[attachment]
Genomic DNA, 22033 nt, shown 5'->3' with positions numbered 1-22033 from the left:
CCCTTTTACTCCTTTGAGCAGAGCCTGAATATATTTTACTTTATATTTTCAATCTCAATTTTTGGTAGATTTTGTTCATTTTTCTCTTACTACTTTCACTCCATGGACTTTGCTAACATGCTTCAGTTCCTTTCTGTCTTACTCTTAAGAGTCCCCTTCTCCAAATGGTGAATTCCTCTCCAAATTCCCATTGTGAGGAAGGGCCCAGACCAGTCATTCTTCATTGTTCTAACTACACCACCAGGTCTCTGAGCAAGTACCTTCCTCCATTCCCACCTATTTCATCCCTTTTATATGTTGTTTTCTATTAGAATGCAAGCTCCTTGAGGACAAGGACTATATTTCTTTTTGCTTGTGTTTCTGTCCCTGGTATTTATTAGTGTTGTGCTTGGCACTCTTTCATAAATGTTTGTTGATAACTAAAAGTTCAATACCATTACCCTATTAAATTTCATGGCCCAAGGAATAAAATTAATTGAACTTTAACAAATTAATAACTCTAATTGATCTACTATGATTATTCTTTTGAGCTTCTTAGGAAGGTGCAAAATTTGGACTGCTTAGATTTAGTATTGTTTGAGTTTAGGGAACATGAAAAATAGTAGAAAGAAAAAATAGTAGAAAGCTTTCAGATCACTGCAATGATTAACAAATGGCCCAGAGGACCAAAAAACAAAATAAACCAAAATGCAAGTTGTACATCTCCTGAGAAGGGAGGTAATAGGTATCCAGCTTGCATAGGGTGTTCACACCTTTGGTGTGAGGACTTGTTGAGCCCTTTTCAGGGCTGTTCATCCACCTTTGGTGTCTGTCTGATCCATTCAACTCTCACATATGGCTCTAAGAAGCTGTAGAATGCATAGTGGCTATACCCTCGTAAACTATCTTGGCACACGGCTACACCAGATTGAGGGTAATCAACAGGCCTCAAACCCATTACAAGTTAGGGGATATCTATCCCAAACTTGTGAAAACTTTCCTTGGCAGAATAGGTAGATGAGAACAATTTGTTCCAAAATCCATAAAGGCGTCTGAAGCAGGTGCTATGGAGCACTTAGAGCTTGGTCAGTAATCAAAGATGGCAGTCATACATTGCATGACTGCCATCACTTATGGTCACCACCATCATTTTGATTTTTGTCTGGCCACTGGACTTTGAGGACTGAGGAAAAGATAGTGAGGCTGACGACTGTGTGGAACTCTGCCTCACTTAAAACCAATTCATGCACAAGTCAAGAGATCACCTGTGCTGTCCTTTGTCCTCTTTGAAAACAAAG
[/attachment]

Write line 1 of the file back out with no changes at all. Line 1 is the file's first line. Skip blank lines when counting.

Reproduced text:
Genomic DNA, 22033 nt, shown 5'->3' with positions numbered 1-22033 from the left: